The current gold standard for determining the terminal effectiveness of a given load is the FBI’s testing protocol. In the infamous Miami shootout in the 1980s, then-current 9mm loads (fired by FBI agents) failed to perform effectively. So, the bureau set up a rigorous new testing protocol for handgun ammunition.

This protocol included firing bullets through various media, such as heavy clothing, wallboard, rolled sheet metal, and glass. Then, they measured the penetration of the bullets in calibrated gelatin behind those media.

The FBI tests defensive ammo via a gel block behind various media.

Aside from just measuring the penetration in the calibrated gelatin, the FBI also factored in the expansion of the bullets and the retained weight. Generally speaking, and for the sake of brevity, the desired level of performance is between 12 to 18 inches of penetration in the calibrated gelatin and expansion of the bullet to 1.5X the original diameter.

This level of performance is a good starting point for selecting defensive ammo for your handgun. However, there are a few other things to keep in mind.

Further Considerations

For example, one thing to consider is the size of your handgun, more specifically, the length of its barrel. Barrel length generally determines the velocity a bullet can obtain. That velocity is a big driver in the bullet’s terminal performance.

A specific ammunition type/load may achieve the desired results from the FBI testing protocol in a pistol with a four- or five-inch barrel. However, it may not have the same effectiveness from a pistol with a barrel of three inches or less.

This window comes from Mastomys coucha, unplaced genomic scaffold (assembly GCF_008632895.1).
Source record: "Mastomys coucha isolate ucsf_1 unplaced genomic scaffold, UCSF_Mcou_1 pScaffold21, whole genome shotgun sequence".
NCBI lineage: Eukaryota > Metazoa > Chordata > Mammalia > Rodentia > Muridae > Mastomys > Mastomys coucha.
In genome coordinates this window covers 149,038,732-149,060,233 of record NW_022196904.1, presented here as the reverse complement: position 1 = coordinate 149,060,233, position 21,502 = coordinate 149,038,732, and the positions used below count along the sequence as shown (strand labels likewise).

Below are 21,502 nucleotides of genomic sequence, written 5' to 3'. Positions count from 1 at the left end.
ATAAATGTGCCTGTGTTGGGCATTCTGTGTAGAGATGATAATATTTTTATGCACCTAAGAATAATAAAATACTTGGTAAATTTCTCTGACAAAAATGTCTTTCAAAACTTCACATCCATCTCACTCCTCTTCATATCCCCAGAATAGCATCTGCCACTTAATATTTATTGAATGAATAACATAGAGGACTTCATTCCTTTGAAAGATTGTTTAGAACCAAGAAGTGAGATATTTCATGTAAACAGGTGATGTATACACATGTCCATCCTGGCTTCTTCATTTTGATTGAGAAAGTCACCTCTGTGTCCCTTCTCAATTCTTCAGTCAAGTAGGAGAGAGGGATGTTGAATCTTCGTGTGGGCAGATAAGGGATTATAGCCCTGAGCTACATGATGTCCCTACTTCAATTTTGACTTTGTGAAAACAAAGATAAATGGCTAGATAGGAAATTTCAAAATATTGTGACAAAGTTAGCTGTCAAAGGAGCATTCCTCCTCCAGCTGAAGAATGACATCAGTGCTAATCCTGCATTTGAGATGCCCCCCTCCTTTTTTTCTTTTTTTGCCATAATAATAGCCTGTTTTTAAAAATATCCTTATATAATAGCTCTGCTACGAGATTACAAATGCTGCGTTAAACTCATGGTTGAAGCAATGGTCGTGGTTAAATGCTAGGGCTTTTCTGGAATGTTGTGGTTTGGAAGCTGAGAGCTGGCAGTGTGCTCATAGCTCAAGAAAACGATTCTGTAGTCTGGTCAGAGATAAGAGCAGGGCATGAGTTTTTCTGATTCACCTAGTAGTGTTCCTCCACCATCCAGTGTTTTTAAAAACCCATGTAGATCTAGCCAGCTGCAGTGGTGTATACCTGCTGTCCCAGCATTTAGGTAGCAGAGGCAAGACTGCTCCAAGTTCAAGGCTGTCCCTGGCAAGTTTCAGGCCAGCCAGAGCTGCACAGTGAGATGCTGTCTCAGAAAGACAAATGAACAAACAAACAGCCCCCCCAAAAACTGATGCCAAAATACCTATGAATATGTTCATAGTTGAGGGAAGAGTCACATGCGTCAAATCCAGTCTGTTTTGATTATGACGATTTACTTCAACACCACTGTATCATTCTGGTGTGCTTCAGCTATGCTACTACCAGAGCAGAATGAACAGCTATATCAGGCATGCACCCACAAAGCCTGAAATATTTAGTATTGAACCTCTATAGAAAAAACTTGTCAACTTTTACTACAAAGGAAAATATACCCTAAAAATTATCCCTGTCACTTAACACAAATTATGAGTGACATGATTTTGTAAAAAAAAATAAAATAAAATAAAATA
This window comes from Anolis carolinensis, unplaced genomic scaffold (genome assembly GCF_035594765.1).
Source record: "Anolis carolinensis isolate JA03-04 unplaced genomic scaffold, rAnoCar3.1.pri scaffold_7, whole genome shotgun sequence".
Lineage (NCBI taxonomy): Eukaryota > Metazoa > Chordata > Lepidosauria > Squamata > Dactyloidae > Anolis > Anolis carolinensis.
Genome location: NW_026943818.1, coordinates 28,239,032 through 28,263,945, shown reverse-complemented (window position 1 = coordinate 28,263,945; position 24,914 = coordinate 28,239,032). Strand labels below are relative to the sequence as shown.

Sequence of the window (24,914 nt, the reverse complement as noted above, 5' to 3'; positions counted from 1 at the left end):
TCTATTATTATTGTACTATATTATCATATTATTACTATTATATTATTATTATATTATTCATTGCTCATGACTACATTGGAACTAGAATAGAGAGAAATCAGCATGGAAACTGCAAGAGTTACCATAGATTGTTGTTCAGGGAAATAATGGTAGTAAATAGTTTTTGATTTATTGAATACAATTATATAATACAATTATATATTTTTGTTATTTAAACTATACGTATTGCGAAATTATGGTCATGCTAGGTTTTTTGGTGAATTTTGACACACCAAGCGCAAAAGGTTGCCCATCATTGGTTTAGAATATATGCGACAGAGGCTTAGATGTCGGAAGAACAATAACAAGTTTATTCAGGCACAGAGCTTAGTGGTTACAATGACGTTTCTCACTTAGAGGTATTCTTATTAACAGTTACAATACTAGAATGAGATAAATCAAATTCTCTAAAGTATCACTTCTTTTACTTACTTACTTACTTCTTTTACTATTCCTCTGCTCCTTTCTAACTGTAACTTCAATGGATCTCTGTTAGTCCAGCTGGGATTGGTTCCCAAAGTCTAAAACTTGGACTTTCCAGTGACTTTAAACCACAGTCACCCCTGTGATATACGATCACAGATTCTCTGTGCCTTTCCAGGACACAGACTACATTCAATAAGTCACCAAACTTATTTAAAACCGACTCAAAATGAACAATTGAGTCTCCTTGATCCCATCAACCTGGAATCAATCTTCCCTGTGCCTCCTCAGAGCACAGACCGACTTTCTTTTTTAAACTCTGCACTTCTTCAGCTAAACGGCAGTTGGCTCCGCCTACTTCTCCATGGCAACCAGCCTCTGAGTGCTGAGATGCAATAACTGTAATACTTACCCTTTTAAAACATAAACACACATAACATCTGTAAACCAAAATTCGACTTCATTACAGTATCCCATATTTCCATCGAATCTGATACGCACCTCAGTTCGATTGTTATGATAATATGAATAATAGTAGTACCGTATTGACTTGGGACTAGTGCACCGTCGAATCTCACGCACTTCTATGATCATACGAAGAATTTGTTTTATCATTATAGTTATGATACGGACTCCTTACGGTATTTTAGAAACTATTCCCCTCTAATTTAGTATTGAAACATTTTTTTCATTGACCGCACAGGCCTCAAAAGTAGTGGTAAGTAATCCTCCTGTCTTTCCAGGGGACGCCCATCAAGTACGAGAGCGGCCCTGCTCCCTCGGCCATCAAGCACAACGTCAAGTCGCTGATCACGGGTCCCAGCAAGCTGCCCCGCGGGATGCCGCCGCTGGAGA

Micro-compact pistols are relatively new to the market and are extremely popular these days. However, they typically have shorter barrels than pistols that were carried or used in decades past. That’s why some manufacturers like Speer and Federal offer loads specifically designed for handguns with shorter barrel lengths.

Your pistol’s barrel length can affect how your defensive ammo performs.

Different powder formulations can burn more quickly and efficiently in a shorter barrel to obtain better results. Since carry guns are usually smaller, it’s quite possible that you could use different ammunition in your carry gun than you would use in your gun at home, which might have a longer barrel.

Beyond that, actual bullet design is also a primary determinant of a load’s given effectiveness. Manufacturers undertake tremendous research and development to engineer a bullet that provides optimal expansion and penetration to improve terminal performance. Hence the extra expense.

Your typical full metal jacket range load is way behind the curve in that department. That’s why, for example, the FBI uses Speer’s G2 load. It has an elastomer-filled cup that forces consistent and uniform expansion and contributes to its penetration through various barrier types.

Final Thoughts

Unfortunately, the information about different ammunition brands, types, and designs is too voluminous to cover everything we would like in this overview. When selecting the right defensive ammo, remember that it’s a delicate balancing act. One that requires research, testing, and patience to find a brand and load that’s best suited for your particular handgun.

Consider factors like technical reports of its terminal effectiveness, price, accuracy, and reliability from your chosen handgun. Even handling and recoil response can and should weigh in on your decision-making process. This all works together to ensure you arrive at the right choice for your defensive needs.

Defensive Ammo: Beginner’s Guide to Selecting the Right Ammo.